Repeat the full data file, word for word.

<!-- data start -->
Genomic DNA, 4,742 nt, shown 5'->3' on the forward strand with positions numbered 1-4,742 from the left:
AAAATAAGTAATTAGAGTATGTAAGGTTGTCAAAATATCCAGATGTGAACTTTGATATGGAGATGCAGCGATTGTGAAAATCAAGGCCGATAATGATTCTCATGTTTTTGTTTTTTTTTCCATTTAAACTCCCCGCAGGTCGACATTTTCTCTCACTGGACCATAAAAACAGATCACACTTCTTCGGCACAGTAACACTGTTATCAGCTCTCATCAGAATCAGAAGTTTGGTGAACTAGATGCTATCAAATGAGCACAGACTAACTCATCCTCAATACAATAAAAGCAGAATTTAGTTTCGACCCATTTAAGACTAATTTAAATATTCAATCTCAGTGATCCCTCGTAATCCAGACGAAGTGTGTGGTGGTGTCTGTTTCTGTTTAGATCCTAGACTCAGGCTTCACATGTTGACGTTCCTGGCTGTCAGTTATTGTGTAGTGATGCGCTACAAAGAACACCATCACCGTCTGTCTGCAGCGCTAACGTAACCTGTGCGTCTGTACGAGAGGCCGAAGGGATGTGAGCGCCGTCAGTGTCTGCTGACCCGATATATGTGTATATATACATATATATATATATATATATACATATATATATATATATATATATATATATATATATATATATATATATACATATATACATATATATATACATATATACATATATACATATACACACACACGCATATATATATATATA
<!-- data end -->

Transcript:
Genomic DNA, 4,742 nt, shown 5'->3' on the forward strand with positions numbered 1-4,742 from the left:
AAAATAAGTAATTAGAGTATGTAAGGTTGTCAAAATATCCAGATGTGAACTTTGATATGGAGATGCAGCGATTGTGAAAATCAAGGCCGATAATGATTCTCATGTTTTTGTTTTTTTTTCCATTTAAACTCCCCGCAGGTCGACATTTTCTCTCACTGGACCATAAAAACAGATCACACTTCTTCGGCACAGTAACACTGTTATCAGCTCTCATCAGAATCAGAAGTTTGGTGAACTAGATGCTATCAAATGAGCACAGACTAACTCATCCTCAATACAATAAAAGCAGAATTTAGTTTCGACCCATTTAAGACTAATTTAAATATTCAATCTCAGTGATCCCTCGTAATCCAGACGAAGTGTGTGGTGGTGTCTGTTTCTGTTTAGATCCTAGACTCAGGCTTCACATGTTGACGTTCCTGGCTGTCAGTTATTGTGTAGTGATGCGCTACAAAGAACACCATCACCGTCTGTCTGCAGCGCTAACGTAACCTGTGCGTCTGTACGAGAGGCCGAAGGGATGTGAGCGCCGTCAGTGTCTGCTGACCCGATATATGTGTATATATACATATATATATATATATATATACATATATATATATATATATATATATATATATATATATATATATATATACATATATACATATATATATACATATATACATATATACATATACACACACACGCATATATATATATATA